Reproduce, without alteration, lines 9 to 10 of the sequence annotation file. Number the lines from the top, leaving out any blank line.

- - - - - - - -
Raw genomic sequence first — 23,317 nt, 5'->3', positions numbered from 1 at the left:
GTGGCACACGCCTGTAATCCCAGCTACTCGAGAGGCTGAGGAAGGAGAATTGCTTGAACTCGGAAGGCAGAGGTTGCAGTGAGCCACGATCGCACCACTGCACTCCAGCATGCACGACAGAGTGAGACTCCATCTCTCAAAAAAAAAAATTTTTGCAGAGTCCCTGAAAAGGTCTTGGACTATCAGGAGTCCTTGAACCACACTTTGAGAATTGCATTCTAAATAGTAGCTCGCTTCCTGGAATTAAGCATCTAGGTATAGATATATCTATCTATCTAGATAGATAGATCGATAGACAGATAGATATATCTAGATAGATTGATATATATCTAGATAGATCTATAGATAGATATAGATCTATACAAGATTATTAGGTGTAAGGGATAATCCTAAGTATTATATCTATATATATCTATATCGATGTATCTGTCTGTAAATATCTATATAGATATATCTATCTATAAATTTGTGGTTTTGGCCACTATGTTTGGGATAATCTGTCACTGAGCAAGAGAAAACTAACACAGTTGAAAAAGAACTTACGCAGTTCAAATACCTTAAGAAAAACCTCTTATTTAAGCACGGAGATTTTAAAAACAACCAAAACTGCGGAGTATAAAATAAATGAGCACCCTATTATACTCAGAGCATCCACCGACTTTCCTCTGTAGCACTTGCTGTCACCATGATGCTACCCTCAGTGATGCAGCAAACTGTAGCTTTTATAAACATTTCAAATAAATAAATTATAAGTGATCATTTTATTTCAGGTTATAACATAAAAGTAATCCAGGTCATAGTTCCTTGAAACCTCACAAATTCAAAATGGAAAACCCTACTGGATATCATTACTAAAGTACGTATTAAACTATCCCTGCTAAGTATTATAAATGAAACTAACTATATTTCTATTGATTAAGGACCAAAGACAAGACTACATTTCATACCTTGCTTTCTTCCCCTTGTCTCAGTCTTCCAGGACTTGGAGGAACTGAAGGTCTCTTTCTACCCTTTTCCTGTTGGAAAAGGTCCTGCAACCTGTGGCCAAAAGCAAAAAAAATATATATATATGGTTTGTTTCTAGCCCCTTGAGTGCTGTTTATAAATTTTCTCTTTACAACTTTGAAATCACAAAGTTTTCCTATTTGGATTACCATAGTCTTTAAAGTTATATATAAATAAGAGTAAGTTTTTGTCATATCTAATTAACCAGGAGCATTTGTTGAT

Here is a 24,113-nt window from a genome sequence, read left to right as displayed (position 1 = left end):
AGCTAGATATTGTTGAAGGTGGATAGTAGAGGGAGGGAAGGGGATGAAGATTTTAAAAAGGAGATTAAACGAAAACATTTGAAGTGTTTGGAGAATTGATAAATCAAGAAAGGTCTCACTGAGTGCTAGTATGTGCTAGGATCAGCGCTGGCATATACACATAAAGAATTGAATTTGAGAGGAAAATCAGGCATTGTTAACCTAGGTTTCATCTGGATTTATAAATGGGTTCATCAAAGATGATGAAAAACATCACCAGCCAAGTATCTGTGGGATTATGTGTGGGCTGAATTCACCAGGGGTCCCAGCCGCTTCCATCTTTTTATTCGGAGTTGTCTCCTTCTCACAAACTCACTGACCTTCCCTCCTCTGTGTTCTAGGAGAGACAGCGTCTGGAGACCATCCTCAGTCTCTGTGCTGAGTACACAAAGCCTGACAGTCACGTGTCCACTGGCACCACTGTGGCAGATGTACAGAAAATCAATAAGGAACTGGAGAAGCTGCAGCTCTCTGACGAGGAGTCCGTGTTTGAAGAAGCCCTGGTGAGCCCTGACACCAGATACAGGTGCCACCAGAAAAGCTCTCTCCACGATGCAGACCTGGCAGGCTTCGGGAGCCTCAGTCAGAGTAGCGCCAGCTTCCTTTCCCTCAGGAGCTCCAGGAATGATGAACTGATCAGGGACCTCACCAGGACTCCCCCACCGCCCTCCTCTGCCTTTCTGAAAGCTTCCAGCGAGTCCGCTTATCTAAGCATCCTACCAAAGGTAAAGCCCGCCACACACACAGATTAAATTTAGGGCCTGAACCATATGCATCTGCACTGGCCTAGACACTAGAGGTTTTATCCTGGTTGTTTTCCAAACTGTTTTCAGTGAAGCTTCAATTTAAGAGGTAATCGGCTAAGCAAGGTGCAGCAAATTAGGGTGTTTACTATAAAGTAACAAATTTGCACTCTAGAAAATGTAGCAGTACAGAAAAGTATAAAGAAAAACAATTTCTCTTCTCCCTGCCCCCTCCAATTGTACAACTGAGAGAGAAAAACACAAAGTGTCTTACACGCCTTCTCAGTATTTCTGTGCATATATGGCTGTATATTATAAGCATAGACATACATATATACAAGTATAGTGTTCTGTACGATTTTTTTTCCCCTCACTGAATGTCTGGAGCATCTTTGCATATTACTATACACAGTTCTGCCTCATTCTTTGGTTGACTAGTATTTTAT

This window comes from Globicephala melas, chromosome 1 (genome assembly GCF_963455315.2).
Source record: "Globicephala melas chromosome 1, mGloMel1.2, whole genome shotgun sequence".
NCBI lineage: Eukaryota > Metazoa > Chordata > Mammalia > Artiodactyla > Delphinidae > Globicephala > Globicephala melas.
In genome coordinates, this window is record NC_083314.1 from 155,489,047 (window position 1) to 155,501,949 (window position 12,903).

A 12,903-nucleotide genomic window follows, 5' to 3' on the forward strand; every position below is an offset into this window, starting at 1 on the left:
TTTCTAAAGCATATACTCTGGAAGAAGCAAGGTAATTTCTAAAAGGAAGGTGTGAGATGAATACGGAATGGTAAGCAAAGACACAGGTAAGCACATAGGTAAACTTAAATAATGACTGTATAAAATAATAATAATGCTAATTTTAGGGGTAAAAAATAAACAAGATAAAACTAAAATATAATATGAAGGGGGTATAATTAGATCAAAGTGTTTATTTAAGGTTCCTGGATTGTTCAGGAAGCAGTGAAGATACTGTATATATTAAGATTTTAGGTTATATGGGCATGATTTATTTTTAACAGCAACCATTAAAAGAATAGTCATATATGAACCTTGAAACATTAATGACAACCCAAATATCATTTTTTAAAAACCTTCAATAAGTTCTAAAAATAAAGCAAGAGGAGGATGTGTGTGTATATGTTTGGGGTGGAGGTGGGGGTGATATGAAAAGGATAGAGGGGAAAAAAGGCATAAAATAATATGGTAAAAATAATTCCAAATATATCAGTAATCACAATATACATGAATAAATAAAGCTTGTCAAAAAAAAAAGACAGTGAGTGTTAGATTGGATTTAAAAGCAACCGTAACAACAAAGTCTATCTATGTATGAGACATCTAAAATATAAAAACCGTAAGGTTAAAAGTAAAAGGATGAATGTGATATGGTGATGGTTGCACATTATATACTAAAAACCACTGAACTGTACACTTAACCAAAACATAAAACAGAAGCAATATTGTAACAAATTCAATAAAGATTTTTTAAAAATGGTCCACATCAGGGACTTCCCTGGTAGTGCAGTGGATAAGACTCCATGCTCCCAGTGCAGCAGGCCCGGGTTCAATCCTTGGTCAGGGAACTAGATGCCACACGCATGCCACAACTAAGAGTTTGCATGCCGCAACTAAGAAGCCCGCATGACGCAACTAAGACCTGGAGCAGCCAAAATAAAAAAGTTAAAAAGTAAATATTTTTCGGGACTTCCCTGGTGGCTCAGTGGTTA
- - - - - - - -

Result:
A 12,903-nucleotide genomic window follows, 5' to 3' on the forward strand; every position below is an offset into this window, starting at 1 on the left:
TTTCTAAAGCATATACTCTGGAAGAAGCAAGGTAATTTCTAAAAGGAAGGTGTGAGATGAATACGGAATGGTAAGCAAAGACACAGGTAAGCACATAGGTAAACTTAAATAATGACTGTATAAAATAATAATAATGCTAATTTTAGGGGTAAAAAATAAACAAGATAAAACTAAAATATAATATGAAGGGGGTATAATTAGATCAAAGTGTTTATTTAAGGTTCCTGGATTGTTCAGGAAGCAGTGAAGATACTGTATATATTAAGATTTTAGGTTATATGGGCATGATTTATTTTTAACAGCAACCATTAAAAGAATAGTCATATATGAACCTTGAAACATTAATGACAACCCAAATATCATTTTTTAAAAACCTTCAATAAGTTCTAAAAATAAAGCAAGAGGAGGATGTGTGTGTATATGTTTGGGGTGGAGGTGGGGGTGATATGAAAAGGATAGAGGGGAAAAAAGGCATAAAATAATATGGTAAAAATAATTCCAAATATATCAGTAATCACAATATACATGAATAAATAAAGCTTGTCAAAAAAAAAAGACAGTGAGTGTTAGATTGGATTTAAAAGCAACCGTAACAACAAAGTCTATCTATGTATGAGACATCTAAAATATAAAAACCGTAAGGTTAAAAGTAAAAGGATGAATGTGATATGGTGATGGTTGCACATTATATACTAAAAACCACTGAACTGTACACTTAACCAAAACATAAAACAGAAGCAATATTGTAACAAATTCAATAAAGATTTTTTAAAAATGGTCCACATCAGGGACTTCCCTGGTAGTGCAGTGGATAAGACTCCATGCTCCCAGTGCAGCAGGCCCGGGTTCAATCCTTGGTCAGGGAACTAGATGCCACACGCATGCCACAACTAAGAGTTTGCATGCCGCAACTAAGAAGCCCGCATGACGCAACTAAGACCTGGAGCAGCCAAAATAAAAAAGTTAAAAAGTAAATATTTTTCGGGACTTCCCTGGTGGCTCAGTGGTTA